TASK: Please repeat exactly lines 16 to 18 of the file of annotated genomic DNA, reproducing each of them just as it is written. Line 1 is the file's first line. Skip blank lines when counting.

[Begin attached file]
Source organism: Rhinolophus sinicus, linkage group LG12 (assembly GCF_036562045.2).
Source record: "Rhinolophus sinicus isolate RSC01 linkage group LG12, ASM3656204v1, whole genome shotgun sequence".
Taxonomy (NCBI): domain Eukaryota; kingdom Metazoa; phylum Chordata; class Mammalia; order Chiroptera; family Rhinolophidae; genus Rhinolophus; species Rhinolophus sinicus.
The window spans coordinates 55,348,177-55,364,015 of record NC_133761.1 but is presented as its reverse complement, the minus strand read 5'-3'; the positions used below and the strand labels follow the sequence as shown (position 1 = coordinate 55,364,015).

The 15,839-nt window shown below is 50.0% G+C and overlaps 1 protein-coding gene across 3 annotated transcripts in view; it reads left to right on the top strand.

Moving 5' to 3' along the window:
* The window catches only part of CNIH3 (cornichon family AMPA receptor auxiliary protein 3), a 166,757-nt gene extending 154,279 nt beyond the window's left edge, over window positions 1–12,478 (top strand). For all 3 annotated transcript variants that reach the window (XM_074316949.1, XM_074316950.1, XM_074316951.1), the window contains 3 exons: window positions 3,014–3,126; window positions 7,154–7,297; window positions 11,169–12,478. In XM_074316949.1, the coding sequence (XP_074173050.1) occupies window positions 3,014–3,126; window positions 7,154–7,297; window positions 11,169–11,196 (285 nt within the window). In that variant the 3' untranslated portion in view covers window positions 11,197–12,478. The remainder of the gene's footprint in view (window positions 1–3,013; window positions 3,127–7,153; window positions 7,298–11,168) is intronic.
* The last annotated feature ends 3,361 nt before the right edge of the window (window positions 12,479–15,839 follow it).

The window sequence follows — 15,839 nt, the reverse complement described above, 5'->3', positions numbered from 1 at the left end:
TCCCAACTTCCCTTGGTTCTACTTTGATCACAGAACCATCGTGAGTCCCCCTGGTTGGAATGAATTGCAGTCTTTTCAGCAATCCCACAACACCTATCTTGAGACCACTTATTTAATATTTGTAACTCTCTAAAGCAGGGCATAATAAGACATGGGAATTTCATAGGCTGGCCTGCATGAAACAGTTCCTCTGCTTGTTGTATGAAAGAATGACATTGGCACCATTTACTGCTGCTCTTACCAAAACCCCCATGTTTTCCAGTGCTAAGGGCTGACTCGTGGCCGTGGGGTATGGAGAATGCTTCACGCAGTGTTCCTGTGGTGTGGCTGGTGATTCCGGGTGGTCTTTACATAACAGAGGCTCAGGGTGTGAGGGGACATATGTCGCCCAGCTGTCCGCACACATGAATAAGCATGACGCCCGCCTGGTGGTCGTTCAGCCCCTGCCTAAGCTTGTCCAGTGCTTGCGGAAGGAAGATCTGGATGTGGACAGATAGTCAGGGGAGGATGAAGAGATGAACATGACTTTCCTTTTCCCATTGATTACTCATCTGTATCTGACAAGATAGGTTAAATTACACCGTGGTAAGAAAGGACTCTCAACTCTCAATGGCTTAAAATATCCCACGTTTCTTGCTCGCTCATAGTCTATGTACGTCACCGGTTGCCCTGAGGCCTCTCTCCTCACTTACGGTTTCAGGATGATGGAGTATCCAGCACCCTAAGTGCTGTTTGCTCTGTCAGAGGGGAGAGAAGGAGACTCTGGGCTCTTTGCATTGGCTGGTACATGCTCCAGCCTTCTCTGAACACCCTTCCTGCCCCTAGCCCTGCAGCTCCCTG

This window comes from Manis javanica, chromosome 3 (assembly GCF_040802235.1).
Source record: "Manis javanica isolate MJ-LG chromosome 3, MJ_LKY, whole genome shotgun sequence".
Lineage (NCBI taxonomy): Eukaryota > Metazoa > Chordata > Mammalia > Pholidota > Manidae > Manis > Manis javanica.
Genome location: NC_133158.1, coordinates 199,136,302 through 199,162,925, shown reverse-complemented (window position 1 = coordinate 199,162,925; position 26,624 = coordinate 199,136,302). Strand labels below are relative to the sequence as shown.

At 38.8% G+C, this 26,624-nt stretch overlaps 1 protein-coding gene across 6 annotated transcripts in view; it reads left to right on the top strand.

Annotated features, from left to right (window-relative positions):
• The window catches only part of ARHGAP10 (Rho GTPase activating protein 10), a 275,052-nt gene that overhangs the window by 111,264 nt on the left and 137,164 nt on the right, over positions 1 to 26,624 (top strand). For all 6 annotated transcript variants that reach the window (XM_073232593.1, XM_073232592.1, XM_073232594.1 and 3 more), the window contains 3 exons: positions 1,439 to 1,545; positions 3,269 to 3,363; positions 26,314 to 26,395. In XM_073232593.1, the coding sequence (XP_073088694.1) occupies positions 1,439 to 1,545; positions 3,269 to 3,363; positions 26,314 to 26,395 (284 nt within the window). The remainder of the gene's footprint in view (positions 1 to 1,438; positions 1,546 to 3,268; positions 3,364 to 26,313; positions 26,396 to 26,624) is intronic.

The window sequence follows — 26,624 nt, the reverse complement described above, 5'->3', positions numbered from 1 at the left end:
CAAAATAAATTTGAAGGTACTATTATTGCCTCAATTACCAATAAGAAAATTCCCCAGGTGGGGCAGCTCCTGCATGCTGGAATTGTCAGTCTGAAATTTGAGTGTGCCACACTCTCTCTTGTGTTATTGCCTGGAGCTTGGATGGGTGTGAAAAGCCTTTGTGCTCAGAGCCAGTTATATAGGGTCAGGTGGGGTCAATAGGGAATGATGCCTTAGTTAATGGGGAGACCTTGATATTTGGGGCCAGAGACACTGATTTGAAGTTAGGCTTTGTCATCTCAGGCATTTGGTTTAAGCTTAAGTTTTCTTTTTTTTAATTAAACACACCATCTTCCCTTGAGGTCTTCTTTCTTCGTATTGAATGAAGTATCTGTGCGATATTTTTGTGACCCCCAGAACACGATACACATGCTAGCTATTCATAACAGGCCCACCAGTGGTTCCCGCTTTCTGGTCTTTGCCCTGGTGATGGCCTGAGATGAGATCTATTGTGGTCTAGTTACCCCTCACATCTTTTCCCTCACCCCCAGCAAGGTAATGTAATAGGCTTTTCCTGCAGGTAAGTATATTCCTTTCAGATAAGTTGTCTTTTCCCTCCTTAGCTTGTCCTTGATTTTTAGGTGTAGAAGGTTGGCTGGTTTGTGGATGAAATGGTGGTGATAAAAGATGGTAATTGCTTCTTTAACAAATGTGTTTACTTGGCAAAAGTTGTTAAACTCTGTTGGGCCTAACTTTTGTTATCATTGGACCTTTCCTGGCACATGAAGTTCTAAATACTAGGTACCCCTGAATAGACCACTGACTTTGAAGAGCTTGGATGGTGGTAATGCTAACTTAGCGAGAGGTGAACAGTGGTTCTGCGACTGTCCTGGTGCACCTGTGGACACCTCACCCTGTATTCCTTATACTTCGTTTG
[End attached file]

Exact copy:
Annotated features, from left to right (window-relative positions):
• The window catches only part of ARHGAP10 (Rho GTPase activating protein 10), a 275,052-nt gene that overhangs the window by 111,264 nt on the left and 137,164 nt on the right, over positions 1 to 26,624 (top strand). For all 6 annotated transcript variants that reach the window (XM_073232593.1, XM_073232592.1, XM_073232594.1 and 3 more), the window contains 3 exons: positions 1,439 to 1,545; positions 3,269 to 3,363; positions 26,314 to 26,395. In XM_073232593.1, the coding sequence (XP_073088694.1) occupies positions 1,439 to 1,545; positions 3,269 to 3,363; positions 26,314 to 26,395 (284 nt within the window). The remainder of the gene's footprint in view (positions 1 to 1,438; positions 1,546 to 3,268; positions 3,364 to 26,313; positions 26,396 to 26,624) is intronic.

The window sequence follows — 26,624 nt, the reverse complement described above, 5'->3', positions numbered from 1 at the left end: